Alabama attorney, Steven Sciple, gives his review of the LG G Watch running Android Wear. I asked Steven if he’d write about his experience with the LG G Watch, and gratefully he obliged. Personally, I believe smartwatches will be the future of wearables. More people will accept watches over Google Glass, and there are, as Steven discusses, a number of advantages to having a watch as opposed to glasses.
After months of debating, I finally bit the bullet and ordered a “smartwatch.” I had been fighting the impulse to buy a Pebble in hopes of a new and better watch being released (and due to my wife’s comments about the appearance of the watches).
My great debate
In early June, my wife got a Fitbit Flex and fell in love with it. She had always been negative towards the watches, but now she had become addicted to the fitbit. Using her Droid DNA, she was constantly monitoring her steps, amount of sleep, and religiously adding the food she ate. With her “addiction” to her fitbit, it made it easier for me to get the watch “approved.” Now I questioned whether to buy a Pebble, wait for the 360, or get a Fitbit.
Then Google announced Android Wea,r and the LG G Watch was leaked. The Fitbit did not provide a digital display or notifications, so I ruled that out. I decided to go ahead and get the LG G Watch over the Pebble, and ordered it as soon as the pre-orders went live.
Then came the long 12 day wait. During that time I read every review and watched every video on the watches I could, and quietly began to have buyers remorse. Is it too big? Will I like the square face? How will it look on my arm? Should I have waited for the Moto 360? Should I cancel it? Do I really need it?
The moment of truth
Finally, the watch arrived and I took it out of the box. After syncing it and setting it up, next came the moment of truth, putting it on. Thankfully, the watch was not as big as I had worried about it being. It fit nicely on my wrist and did not look like a big box on my wrist. I also found that the watch didn’t have an obnoxious fit under my dress shirts.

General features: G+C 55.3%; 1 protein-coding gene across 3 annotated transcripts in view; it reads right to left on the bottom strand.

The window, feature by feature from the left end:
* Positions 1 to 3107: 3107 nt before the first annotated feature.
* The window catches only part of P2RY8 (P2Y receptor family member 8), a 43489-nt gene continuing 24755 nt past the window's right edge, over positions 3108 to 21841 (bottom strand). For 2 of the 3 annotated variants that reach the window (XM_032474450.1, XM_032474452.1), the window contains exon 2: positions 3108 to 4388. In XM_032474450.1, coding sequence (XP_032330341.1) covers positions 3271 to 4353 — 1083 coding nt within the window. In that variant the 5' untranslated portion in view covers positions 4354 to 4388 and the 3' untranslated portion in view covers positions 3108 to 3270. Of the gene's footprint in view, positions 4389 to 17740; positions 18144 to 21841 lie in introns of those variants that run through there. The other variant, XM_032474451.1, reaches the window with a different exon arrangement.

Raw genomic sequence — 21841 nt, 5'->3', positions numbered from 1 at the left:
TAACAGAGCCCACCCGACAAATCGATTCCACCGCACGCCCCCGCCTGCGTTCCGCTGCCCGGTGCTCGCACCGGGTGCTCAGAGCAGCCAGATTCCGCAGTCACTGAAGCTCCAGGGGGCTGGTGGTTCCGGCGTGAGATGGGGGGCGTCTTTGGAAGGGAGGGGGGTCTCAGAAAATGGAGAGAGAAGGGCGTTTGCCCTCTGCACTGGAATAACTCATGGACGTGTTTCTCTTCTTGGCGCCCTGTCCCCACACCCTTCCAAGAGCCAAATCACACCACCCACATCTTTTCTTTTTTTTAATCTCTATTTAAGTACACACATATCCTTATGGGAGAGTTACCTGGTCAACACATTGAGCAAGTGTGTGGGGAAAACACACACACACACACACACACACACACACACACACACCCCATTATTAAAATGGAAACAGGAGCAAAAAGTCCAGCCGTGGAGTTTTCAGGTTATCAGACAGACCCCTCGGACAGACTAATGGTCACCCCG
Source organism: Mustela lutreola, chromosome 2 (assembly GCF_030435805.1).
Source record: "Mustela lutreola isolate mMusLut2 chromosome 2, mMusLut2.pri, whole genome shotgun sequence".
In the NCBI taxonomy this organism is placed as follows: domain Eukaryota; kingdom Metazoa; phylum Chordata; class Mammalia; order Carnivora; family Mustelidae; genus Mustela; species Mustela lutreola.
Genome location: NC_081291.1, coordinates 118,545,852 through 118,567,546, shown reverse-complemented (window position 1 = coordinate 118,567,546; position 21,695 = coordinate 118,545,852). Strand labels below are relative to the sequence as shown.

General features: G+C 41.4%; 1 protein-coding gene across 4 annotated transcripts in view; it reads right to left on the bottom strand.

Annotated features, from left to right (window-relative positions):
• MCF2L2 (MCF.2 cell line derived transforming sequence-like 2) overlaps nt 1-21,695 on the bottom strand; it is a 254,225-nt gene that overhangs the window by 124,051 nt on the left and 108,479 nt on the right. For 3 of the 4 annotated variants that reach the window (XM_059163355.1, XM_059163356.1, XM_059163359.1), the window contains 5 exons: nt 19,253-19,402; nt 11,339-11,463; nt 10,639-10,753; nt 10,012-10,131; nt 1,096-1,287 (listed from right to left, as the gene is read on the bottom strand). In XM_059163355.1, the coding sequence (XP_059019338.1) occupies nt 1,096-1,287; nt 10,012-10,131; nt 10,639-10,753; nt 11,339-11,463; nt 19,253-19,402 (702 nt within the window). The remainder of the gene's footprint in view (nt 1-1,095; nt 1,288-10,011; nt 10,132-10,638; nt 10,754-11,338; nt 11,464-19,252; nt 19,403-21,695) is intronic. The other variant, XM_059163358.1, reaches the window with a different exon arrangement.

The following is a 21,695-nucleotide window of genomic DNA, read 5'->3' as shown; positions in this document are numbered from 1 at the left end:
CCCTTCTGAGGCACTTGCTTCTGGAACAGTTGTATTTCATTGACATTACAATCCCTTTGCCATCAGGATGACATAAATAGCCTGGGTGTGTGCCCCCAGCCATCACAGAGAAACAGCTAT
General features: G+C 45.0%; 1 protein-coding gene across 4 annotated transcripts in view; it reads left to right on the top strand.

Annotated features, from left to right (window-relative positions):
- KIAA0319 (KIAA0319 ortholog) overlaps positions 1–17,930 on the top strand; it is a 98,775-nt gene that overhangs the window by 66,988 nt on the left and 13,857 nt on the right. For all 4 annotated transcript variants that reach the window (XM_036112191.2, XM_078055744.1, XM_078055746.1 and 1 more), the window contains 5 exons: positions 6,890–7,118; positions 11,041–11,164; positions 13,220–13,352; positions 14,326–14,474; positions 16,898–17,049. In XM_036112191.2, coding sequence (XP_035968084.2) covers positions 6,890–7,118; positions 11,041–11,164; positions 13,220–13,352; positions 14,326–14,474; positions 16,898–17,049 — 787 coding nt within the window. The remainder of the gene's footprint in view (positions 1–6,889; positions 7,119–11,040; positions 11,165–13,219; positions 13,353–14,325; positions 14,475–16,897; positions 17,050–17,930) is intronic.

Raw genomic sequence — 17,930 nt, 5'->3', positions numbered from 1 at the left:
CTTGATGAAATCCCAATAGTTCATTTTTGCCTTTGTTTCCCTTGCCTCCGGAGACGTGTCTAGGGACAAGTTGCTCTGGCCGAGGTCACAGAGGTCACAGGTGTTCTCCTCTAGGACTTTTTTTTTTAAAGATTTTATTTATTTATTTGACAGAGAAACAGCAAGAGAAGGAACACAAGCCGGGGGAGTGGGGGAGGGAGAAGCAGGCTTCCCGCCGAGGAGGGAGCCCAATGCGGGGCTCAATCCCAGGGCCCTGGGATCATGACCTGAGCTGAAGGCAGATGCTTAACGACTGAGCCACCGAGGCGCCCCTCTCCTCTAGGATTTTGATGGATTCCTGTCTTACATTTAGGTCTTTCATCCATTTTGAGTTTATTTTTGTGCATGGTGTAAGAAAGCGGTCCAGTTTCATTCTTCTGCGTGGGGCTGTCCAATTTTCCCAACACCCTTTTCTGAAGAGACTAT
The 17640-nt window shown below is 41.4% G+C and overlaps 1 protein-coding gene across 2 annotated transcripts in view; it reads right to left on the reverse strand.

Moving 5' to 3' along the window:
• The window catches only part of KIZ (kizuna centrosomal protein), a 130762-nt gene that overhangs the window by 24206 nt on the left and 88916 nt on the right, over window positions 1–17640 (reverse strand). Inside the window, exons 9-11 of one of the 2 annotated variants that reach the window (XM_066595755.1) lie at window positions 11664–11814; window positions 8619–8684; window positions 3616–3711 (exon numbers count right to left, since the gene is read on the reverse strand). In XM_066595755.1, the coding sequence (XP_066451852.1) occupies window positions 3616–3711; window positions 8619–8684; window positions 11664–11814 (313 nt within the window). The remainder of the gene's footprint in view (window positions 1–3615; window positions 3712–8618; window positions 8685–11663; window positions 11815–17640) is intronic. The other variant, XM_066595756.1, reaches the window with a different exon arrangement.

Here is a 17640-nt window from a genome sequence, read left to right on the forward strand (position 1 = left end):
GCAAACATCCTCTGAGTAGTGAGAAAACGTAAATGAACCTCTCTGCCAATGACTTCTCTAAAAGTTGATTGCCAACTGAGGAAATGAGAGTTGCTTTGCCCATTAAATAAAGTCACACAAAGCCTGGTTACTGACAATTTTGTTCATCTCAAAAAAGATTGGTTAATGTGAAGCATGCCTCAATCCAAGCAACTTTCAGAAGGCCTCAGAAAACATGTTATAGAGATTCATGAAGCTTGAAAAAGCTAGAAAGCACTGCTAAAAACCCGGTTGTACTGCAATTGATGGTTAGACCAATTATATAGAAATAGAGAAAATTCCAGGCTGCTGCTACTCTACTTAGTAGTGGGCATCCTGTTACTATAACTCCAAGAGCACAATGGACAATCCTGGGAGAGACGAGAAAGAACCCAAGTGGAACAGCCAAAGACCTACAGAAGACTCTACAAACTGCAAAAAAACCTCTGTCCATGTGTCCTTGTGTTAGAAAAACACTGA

My first day experience
We have 14 judges having civil, criminal, and probate hearings every day. My day included the involuntary commitment docket with 6 cases, two preliminary hearings, and an arraignment — two buildings, 4 judges, and four courtrooms.
I checked in with each courtroom and went to handle to commitment docket. This is when the watch really came in handy. As I was having the commitment hearings, my phone began to continually ring. I couldn’t pull my phone out in the middle of the hearing to check it. A quick glance at my wrist showed me that it was not one of the other judges or courtrooms calling, but rather a client calling from the jail. I could ignore the call.
Some general observations
Being able to quickly glance at my watch while in court without having to take out my phone, is one of the biggest advantages of owning a smartwatch. I have had to mute several app’s notifications to keep from having a constant vibration on my arm, but that was simple enough. I opened the Android Wear app on my phone, hit the gears at the top and selected mute app notifications and chose the apps to mute.